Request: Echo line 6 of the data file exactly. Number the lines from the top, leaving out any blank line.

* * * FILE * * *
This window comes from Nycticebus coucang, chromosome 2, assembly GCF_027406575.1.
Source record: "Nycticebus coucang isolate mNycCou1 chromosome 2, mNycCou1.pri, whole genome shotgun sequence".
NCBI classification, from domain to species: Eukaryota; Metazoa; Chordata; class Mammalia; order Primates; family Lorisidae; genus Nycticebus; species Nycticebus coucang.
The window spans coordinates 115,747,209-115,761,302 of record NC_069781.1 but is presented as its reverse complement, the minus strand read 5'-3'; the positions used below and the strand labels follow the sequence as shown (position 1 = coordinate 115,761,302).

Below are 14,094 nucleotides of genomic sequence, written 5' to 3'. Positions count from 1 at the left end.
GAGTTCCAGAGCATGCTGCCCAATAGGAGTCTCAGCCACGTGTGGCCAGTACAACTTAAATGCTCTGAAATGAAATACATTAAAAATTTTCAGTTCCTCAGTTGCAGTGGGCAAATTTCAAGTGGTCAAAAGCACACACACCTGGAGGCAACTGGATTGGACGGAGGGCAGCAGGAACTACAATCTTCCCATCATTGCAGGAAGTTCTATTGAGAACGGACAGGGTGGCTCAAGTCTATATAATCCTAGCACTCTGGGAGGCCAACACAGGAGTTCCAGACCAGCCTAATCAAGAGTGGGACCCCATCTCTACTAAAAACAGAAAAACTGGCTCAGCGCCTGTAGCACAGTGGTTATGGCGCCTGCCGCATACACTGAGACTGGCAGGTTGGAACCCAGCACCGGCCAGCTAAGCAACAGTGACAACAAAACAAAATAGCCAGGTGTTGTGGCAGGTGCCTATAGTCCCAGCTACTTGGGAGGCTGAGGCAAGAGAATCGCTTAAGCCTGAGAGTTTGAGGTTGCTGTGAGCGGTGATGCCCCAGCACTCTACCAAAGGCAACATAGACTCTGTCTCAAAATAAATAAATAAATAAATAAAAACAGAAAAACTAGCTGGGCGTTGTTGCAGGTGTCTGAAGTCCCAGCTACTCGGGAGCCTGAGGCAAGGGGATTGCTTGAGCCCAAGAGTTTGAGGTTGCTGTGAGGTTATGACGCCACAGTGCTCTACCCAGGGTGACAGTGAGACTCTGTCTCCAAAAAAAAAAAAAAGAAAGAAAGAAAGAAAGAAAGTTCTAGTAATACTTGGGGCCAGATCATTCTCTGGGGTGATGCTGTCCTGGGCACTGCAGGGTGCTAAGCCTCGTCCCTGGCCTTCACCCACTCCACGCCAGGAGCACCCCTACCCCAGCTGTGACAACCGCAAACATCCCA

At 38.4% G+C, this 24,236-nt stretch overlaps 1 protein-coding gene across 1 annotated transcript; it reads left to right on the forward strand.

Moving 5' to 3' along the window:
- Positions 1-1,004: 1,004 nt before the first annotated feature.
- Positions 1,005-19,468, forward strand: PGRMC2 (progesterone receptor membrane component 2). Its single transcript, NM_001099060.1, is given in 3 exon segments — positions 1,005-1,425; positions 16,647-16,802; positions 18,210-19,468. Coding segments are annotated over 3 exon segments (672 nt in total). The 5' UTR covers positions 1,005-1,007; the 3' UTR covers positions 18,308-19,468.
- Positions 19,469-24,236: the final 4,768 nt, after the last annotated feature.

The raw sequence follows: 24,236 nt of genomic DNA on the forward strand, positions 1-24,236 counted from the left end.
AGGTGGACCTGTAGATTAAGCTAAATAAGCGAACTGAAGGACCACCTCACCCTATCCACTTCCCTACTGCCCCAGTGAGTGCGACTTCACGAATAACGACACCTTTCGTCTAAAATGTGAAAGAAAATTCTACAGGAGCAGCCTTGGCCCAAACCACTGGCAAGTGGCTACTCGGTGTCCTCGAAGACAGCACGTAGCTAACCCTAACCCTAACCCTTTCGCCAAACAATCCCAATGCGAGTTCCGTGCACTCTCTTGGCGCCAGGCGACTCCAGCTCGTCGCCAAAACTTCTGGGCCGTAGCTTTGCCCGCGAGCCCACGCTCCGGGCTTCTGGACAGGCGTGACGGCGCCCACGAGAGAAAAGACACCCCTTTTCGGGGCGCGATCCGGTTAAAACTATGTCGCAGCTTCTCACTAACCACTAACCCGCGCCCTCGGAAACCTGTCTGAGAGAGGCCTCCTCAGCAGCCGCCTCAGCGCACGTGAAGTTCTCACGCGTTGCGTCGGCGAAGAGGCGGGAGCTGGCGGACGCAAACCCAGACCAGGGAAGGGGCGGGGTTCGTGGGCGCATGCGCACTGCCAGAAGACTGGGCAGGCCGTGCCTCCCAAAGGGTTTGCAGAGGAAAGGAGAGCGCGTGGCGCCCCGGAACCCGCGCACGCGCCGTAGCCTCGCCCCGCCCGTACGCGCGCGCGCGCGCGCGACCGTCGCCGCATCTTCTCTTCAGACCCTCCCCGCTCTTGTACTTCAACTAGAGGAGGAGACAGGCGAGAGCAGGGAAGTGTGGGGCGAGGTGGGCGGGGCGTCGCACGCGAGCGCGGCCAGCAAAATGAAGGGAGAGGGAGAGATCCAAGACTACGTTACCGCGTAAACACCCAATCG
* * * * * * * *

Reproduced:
GAGTTCCAGAGCATGCTGCCCAATAGGAGTCTCAGCCACGTGTGGCCAGTACAACTTAAATGCTCTGAAATGAAATACATTAAAAATTTTCAGTTCCTCAGTTGCAGTGGGCAAATTTCAAGTGGTCAAAAGCACACACACCTGGAGGCAACTGGATTGGACGGAGGGCAGCAGGAACTACAATCTTCCCATCATTGCAGGAAGTTCTATTGAGAACGGACAGGGTGGCTCAAGTCTATATAATCCTAGCACTCTGGGAGGCCAACACAGGAGTTCCAGACCAGCCTAATCAAGAGTGGGACCCCATCTCTACTAAAAACAGAAAAACTGGCTCAGCGCCTGTAGCACAGTGGTTATGGCGCCTGCCGCATACACTGAGACTGGCAGGTTGGAACCCAGCACCGGCCAGCTAAGCAACAGTGACAACAAAACAAAATAGCCAGGTGTTGTGGCAGGTGCCTATAGTCCCAGCTACTTGGGAGGCTGAGGCAAGAGAATCGCTTAAGCCTGAGAGTTTGAGGTTGCTGTGAGCGGTGATGCCCCAGCACTCTACCAAAGGCAACATAGACTCTGTCTCAAAATAAATAAATAAATAAATAAAAACAGAAAAACTAGCTGGGCGTTGTTGCAGGTGTCTGAAGTCCCAGCTACTCGGGAGCCTGAGGCAAGGGGATTGCTTGAGCCCAAGAGTTTGAGGTTGCTGTGAGGTTATGACGCCACAGTGCTCTACCCAGGGTGACAGTGAGACTCTGTCTCCAAAAAAAAAAAAAAGAAAGAAAGAAAGAAAGAAAGTTCTAGTAATACTTGGGGCCAGATCATTCTCTGGGGTGATGCTGTCCTGGGCACTGCAGGGTGCTAAGCCTCGTCCCTGGCCTTCACCCACTCCACGCCAGGAGCACCCCTACCCCAGCTGTGACAACCGCAAACATCCCA